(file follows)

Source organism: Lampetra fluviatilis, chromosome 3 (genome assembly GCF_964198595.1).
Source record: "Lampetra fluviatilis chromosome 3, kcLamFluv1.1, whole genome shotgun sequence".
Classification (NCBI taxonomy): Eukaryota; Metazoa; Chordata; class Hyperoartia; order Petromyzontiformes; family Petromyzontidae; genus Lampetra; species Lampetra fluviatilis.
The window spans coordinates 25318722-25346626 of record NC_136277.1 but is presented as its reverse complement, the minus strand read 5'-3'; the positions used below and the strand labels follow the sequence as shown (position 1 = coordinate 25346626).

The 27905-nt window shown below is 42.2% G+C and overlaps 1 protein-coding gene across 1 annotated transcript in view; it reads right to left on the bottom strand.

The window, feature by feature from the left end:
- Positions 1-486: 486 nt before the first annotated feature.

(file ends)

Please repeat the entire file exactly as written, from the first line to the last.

Source organism: Lampetra fluviatilis, chromosome 3 (genome assembly GCF_964198595.1).
Source record: "Lampetra fluviatilis chromosome 3, kcLamFluv1.1, whole genome shotgun sequence".
Classification (NCBI taxonomy): Eukaryota; Metazoa; Chordata; class Hyperoartia; order Petromyzontiformes; family Petromyzontidae; genus Lampetra; species Lampetra fluviatilis.
The window spans coordinates 25318722-25346626 of record NC_136277.1 but is presented as its reverse complement, the minus strand read 5'-3'; the positions used below and the strand labels follow the sequence as shown (position 1 = coordinate 25346626).

The 27905-nt window shown below is 42.2% G+C and overlaps 1 protein-coding gene across 1 annotated transcript in view; it reads right to left on the bottom strand.

The window, feature by feature from the left end:
- Positions 1-486: 486 nt before the first annotated feature.